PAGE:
Unfair DUI in Pennsylvania

Here’s a fine example of how DUI laws are applied unfairly by judges, in this case in Northampton County Court of Common Pleas:

Jury Says Not Guilty; Judge Finds Otherwise

[T]he jury found Trump not guilty of second-offense drunken driving, after she and two people she was with testified she wasn’t the driver of the car.
But minutes later, the judge who presided over her trial convicted her of a lesser DUI offense that he concluded he, and not jurors, should decide. In so doing, Judge Michael Koury Jr. said he accepted testimony that the panel apparently had rejected when they reached their verdict.

[O]fficer John Lakits conceded on the witness stand that he “could not tell for sure” that Trump had been driving the stopped vehicle. Trump testified the real driver was her friend, Brad Wilcox, who had just gotten out of the car to unlock the back door of his home.

Trump said she was a rear passenger, but had gone to the front to grab some bags of food to take into Wilcox’s house. Her story was repeated by the two other passengers, Andrew Polly and Jessy Norwillo, both of whom said Wilcox was the designated driver that night.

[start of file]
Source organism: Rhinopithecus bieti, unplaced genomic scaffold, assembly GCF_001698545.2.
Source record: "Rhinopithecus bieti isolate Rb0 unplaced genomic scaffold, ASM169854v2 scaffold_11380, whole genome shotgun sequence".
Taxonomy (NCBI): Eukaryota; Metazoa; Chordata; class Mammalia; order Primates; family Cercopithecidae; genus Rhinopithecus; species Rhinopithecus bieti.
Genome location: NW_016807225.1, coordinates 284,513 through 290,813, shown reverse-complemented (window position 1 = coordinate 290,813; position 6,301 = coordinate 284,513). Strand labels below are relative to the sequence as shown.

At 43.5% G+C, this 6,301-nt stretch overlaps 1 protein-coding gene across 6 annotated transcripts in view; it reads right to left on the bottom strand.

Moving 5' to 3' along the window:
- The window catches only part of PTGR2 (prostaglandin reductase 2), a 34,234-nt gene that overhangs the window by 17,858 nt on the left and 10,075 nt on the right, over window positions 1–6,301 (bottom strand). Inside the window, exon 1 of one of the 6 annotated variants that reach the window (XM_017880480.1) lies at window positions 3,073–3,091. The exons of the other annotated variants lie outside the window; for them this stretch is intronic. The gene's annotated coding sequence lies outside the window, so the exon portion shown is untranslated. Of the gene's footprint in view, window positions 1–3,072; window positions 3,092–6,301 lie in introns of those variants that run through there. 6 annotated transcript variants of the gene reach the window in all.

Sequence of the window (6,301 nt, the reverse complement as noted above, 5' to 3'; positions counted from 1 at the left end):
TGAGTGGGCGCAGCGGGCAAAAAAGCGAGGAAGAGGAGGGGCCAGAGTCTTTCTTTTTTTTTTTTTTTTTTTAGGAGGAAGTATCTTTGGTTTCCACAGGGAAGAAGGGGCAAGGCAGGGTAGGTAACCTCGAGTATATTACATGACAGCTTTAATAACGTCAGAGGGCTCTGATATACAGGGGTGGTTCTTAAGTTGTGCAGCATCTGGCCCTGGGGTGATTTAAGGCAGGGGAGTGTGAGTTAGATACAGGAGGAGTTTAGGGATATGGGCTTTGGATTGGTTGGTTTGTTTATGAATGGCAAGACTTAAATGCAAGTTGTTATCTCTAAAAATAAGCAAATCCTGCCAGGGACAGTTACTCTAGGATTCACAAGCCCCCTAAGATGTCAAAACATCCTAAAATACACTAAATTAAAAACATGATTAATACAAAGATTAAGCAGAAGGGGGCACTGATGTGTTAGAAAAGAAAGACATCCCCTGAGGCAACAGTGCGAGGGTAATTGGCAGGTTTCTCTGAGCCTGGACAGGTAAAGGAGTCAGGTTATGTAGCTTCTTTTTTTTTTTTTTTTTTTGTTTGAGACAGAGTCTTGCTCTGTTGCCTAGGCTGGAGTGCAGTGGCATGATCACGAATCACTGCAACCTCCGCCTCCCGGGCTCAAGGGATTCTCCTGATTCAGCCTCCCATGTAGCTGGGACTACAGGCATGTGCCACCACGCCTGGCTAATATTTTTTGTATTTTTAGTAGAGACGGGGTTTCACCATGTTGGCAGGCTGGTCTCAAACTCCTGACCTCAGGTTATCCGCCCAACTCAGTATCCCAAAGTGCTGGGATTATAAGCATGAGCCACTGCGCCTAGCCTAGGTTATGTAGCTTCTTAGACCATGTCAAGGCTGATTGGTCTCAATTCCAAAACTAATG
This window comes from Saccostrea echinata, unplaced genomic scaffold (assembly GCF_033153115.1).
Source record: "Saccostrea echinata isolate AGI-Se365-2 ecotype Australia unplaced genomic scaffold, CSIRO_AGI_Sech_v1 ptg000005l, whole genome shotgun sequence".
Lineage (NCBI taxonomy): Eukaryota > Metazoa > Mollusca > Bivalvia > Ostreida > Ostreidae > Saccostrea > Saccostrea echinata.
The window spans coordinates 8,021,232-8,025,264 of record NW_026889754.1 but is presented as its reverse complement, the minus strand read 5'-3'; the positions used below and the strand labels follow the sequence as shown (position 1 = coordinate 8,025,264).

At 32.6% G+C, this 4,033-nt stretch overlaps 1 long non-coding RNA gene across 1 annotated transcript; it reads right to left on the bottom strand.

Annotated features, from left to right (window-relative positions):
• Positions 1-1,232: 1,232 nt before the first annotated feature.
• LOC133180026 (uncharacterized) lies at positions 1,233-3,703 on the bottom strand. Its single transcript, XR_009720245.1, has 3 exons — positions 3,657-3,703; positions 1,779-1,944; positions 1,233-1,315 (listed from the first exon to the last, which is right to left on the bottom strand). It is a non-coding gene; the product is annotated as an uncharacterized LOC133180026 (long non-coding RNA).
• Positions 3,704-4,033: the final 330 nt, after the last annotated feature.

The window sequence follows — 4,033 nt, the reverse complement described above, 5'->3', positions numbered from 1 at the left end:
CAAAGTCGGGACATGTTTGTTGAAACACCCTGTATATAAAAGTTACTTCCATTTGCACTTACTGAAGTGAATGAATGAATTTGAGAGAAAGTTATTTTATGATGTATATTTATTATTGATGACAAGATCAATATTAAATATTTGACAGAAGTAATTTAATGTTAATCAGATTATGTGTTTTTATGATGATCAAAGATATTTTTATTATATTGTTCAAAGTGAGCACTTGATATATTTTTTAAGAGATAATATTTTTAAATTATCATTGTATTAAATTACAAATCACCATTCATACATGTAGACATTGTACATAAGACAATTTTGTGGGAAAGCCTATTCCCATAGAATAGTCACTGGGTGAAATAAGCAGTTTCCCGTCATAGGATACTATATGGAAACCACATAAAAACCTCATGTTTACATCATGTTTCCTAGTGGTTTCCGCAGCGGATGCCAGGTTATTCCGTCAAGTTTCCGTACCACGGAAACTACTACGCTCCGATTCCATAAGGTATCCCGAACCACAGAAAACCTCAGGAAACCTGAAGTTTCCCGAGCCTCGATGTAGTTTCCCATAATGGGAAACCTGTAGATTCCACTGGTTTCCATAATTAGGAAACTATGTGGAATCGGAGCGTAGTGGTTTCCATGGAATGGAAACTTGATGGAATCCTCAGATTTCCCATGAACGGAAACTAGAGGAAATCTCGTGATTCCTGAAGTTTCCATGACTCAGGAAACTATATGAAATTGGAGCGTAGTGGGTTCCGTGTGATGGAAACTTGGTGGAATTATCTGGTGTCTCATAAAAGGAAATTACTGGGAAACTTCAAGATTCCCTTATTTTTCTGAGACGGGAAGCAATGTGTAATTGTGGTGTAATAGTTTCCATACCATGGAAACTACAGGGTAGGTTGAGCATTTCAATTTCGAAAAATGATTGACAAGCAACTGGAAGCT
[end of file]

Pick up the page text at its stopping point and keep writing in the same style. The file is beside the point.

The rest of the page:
Thanks to the Morning Call for publishing this story.

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2 thoughts on “Unfair DUI in Pennsylvania

  1. Michael

    That is pretty attrocious. My personal worst was pleaing a kid to resist, delay and obstruct. We took the DUI to trial and asked for a motion to dismiss on double jeopardy grounds because the RDO citation said that my client was not the driver, but the DUI citation said he was the driver. Inconsistant theories of prosecution, client already plead guilty. The Judge says “well, I don’t think I technically found you guilty of RDO yet.” So on my client’s plea of guilty, he was found not guilty just so the Judge could find him guilty of a dui.

  2. Alfred Baack

    What do you expect ? For not so much as any element of any crime, other than “(defendant) had a ‘cover’ over his license plate,” the Montgomery County District Attorney had been intent on convicting me of a crime, which would have gotten me 2 years in jail. Dismissed, because there had never been any probable cause to have had me arrested – yet the public defender had demanded I plead guilty (ARD), and I did NOT – yet my reputation remains decimated on the Internet (and even after those, who had been “representing” Montgomery County in my civil action had NOT told the truth to a federal judge, they refuse to be forthright, exonerating me) – Alfred Baack


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